AVIM and AC independently screened the titles and abstracts of records to identify potentially relevant studies. Subsequently, AVIM, AC and VW independently read the full text of the potentially relevant articles and selected those that met the eligibility criteria. At each stage of the selection process, two reviewers had to independently agree on the assignment of each article. The agreement was high between voting members, with 95% agreement at the title and abstract stage, and 81–88% at the full-text stage. Disagreement in voting at each stage was resolved by CFP following consultation with the voting pair.
Data charting process
Predefined data items were identified by the review team through a consultative process during the planning of the scoping review and subsequently integrated into an extraction form. The data extraction form was designed and piloted in Excel using some eligible papers and modified as required. One member of the team (AVIM, AC, and VW) conducted the initial data extraction, and a second member crosschecked the extracted data to ensure completeness and accuracy (AVIM, AC, and VW). Discordance in extracted data was resolved by consensus between the reviewers.
In Table 1 below, we present details of the data items collected as part of the scoping review.
Outcomes and prioritization
The outcome of interest in our review is a description of the common definitions of “asymptomatic Leishmania infection” found in the literature, as well as the techniques used for the detection of this population in various endemic areas. No other outcomes are considered for prioritization.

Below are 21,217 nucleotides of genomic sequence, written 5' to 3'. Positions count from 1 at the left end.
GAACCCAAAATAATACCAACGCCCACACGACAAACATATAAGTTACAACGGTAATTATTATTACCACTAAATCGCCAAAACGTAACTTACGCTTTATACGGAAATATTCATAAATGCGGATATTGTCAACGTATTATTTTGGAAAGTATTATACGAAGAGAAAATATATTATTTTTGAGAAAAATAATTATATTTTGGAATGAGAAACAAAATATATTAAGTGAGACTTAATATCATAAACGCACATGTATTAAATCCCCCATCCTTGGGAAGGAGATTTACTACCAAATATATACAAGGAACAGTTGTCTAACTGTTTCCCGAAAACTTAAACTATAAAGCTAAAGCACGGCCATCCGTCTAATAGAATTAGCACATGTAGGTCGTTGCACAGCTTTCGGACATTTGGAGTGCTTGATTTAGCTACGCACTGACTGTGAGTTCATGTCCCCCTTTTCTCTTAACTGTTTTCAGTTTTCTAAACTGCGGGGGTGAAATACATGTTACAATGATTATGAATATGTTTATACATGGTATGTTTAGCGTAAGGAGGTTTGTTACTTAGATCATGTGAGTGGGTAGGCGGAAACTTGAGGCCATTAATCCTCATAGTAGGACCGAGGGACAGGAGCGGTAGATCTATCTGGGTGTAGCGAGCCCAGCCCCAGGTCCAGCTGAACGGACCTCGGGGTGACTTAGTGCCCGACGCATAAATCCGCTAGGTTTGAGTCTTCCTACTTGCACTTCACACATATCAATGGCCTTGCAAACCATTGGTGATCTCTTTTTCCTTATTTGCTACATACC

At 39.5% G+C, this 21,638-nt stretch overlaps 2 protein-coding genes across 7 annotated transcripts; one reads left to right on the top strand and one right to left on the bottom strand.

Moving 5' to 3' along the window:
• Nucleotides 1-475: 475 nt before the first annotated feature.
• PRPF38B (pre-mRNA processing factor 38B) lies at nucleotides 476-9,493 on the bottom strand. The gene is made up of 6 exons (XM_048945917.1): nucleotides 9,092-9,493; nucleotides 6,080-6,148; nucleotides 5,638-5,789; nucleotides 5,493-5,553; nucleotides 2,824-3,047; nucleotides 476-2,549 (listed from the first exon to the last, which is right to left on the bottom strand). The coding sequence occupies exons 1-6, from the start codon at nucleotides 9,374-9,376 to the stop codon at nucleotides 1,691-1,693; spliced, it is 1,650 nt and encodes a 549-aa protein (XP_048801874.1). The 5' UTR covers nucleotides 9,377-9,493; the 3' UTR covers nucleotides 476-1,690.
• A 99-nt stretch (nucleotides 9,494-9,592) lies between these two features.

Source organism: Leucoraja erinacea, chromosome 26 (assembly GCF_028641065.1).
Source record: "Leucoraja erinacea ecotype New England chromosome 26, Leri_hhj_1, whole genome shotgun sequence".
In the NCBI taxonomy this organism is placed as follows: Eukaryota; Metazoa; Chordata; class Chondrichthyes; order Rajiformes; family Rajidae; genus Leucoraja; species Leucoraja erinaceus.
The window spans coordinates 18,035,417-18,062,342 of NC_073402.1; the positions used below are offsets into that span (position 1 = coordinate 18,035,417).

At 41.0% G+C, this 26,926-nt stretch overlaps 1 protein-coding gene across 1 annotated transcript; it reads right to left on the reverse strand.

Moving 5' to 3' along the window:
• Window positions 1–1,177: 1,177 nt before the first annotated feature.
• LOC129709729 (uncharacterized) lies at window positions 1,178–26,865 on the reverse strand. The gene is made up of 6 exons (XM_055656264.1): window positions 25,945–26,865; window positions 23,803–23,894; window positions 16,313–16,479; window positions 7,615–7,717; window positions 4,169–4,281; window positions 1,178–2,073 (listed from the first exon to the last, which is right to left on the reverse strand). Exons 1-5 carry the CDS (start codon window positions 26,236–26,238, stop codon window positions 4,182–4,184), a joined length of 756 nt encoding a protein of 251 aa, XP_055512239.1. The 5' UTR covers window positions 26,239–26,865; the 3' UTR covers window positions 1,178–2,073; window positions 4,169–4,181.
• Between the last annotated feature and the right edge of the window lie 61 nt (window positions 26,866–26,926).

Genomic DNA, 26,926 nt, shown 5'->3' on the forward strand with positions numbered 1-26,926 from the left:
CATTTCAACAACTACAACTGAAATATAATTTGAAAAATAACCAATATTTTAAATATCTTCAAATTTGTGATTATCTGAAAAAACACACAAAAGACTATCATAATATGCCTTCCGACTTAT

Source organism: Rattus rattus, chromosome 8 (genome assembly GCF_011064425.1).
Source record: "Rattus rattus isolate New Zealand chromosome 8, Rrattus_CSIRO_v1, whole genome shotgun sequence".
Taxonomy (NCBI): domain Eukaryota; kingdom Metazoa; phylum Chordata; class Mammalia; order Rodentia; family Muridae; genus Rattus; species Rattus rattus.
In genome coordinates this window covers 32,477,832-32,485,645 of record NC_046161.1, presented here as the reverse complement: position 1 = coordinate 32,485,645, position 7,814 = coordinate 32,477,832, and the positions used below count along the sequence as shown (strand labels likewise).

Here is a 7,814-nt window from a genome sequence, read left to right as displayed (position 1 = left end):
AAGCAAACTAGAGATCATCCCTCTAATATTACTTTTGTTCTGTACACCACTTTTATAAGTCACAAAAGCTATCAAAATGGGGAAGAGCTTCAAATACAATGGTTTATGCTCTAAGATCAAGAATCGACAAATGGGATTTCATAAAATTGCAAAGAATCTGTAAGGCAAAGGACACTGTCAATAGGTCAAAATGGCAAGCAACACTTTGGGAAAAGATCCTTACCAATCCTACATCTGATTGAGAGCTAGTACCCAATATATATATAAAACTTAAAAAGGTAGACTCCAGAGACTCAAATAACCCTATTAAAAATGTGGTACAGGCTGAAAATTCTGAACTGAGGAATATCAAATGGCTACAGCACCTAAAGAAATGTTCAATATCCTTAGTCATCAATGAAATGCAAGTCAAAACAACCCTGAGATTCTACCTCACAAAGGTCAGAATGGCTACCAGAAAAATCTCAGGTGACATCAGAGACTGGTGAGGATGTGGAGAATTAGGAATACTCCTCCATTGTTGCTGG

Critical appraisal of individual sources of evidence
We did not conduct a formal critical appraisal of included articles as part of this scoping review, as the aim of this review was to describe the scope of research and not to present pooled study results.
Synthesis of results
We used a descriptive approach in the synthesis and presentation of the scoping review findings. We present an overview of the study selection process through narrative and PRISMA flowchart. A summary of the included articles by year of publication, study country, study setting, study aim(s), and population characteristics is presented in a descriptive table. We subsequently describe how researchers had operationalized and defined asymptomatic Leishmania infection and summarize these strategies using a thematic approach. We used a combination of deductive and inductive processes to obtain the definitions based on explicit or implicit case definitions obtained from included articles. We further identified test–test comparison pairs based on a reduced number of eligible articles where two or more tests were used in parallel. Leishmania microscopy and culture were collectively classified as “parasitology tests,” while WBA, LST and CPA tests were categorized as “cellular immunology tests.” The other tests included in this study—serological and molecular—were considered individually. Using the suite of network commands in Stata , we constructed a network showing comparisons made between tests among eligible studies. We inspected linkages (or interconnectivity) between test types in the network to identify potential gaps in test comparison. Using a combination of narrative synthesis, graphs, and network diagrams, we demonstrate how specific tests were used independently or in combination in the included studies.